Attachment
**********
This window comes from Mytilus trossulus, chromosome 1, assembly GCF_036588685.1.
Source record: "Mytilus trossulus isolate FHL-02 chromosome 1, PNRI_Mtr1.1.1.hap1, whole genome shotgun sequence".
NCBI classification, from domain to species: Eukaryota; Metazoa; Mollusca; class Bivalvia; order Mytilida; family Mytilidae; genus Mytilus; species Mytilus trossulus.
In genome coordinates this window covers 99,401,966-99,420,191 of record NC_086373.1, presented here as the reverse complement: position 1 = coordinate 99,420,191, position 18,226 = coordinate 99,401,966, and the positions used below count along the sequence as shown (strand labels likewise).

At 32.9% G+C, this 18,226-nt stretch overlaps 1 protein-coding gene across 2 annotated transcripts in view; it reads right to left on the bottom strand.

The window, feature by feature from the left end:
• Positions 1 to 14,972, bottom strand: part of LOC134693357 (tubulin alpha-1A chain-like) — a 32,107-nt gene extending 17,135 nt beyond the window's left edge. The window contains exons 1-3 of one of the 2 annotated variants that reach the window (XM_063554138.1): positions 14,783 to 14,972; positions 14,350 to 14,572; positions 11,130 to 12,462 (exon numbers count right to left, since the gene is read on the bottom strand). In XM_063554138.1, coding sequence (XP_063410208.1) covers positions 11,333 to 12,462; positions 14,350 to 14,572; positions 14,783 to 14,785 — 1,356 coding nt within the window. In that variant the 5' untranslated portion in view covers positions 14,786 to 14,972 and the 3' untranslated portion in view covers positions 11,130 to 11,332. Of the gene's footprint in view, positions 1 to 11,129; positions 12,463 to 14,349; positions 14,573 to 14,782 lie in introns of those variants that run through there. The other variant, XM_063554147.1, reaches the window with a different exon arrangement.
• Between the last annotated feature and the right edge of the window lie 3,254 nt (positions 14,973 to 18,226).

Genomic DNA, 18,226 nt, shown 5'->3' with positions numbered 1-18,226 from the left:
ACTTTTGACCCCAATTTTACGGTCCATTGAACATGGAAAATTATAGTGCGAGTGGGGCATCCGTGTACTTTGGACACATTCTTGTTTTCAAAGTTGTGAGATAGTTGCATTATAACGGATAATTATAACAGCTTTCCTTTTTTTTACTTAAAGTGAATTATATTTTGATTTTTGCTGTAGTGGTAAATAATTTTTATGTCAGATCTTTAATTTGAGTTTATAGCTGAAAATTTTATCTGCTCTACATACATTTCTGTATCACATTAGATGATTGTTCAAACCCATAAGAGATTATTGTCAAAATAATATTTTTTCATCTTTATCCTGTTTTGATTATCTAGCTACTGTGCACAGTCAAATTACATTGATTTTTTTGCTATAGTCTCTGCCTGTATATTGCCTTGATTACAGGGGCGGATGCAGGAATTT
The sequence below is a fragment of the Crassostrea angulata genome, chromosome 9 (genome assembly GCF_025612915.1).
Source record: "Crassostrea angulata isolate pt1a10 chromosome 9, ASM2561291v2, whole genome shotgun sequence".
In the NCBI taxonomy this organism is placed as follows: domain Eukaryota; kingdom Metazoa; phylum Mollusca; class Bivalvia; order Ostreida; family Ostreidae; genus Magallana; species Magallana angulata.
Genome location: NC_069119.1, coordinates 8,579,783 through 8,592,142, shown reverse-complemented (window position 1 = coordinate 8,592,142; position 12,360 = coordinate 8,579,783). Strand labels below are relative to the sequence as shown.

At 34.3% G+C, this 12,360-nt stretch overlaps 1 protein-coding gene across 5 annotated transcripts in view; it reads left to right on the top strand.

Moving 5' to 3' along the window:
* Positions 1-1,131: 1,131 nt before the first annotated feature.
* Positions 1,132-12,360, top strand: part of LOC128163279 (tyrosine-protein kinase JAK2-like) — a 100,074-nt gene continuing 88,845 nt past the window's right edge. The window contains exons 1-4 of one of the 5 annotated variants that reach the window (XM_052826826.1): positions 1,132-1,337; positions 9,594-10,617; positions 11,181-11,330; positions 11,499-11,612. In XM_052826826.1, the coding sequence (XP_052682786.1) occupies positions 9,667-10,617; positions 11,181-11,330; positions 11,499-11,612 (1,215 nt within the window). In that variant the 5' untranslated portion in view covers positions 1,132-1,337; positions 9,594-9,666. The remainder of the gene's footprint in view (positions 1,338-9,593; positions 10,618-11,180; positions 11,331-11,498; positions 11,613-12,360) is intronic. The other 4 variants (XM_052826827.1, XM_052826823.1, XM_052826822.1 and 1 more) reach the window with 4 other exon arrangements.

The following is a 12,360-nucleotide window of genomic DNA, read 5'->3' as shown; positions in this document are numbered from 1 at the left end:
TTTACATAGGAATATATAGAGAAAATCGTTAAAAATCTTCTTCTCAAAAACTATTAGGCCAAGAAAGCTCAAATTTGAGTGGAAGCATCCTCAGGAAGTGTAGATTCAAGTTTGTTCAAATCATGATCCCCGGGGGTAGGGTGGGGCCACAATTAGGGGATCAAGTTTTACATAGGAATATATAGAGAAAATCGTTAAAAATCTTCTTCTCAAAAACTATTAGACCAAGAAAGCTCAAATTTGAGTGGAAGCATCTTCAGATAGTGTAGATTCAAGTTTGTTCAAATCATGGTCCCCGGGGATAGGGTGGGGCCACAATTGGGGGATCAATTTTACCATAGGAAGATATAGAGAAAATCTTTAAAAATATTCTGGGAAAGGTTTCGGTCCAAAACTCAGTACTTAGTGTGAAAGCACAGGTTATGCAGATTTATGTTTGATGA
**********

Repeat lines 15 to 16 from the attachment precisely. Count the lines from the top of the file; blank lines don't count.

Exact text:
At 34.3% G+C, this 12,360-nt stretch overlaps 1 protein-coding gene across 5 annotated transcripts in view; it reads left to right on the top strand.

Moving 5' to 3' along the window: